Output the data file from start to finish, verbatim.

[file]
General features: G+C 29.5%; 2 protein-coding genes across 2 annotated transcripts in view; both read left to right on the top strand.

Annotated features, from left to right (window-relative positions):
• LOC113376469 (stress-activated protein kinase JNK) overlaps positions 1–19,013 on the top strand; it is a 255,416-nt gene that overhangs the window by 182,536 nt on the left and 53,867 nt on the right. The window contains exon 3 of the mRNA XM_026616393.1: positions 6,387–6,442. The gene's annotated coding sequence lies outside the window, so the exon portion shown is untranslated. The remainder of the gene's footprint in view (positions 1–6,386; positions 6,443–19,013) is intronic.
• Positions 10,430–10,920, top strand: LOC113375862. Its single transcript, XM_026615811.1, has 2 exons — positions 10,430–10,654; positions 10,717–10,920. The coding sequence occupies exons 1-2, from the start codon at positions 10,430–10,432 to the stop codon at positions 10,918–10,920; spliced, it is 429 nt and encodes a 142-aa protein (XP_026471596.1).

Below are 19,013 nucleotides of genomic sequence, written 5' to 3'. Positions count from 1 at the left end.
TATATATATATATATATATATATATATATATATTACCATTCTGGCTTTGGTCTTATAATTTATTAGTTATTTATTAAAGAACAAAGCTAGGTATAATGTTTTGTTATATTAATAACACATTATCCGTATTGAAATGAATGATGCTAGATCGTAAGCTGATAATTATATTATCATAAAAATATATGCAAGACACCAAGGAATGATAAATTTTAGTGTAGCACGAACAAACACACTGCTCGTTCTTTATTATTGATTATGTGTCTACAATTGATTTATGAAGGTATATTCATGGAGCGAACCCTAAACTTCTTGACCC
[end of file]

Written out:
General features: G+C 29.5%; 2 protein-coding genes across 2 annotated transcripts in view; both read left to right on the top strand.

Annotated features, from left to right (window-relative positions):
• LOC113376469 (stress-activated protein kinase JNK) overlaps positions 1–19,013 on the top strand; it is a 255,416-nt gene that overhangs the window by 182,536 nt on the left and 53,867 nt on the right. The window contains exon 3 of the mRNA XM_026616393.1: positions 6,387–6,442. The gene's annotated coding sequence lies outside the window, so the exon portion shown is untranslated. The remainder of the gene's footprint in view (positions 1–6,386; positions 6,443–19,013) is intronic.
• Positions 10,430–10,920, top strand: LOC113375862. Its single transcript, XM_026615811.1, has 2 exons — positions 10,430–10,654; positions 10,717–10,920. The coding sequence occupies exons 1-2, from the start codon at positions 10,430–10,432 to the stop codon at positions 10,918–10,920; spliced, it is 429 nt and encodes a 142-aa protein (XP_026471596.1).

Below are 19,013 nucleotides of genomic sequence, written 5' to 3'. Positions count from 1 at the left end.
TATATATATATATATATATATATATATATATATTACCATTCTGGCTTTGGTCTTATAATTTATTAGTTATTTATTAAAGAACAAAGCTAGGTATAATGTTTTGTTATATTAATAACACATTATCCGTATTGAAATGAATGATGCTAGATCGTAAGCTGATAATTATATTATCATAAAAATATATGCAAGACACCAAGGAATGATAAATTTTAGTGTAGCACGAACAAACACACTGCTCGTTCTTTATTATTGATTATGTGTCTACAATTGATTTATGAAGGTATATTCATGGAGCGAACCCTAAACTTCTTGACCC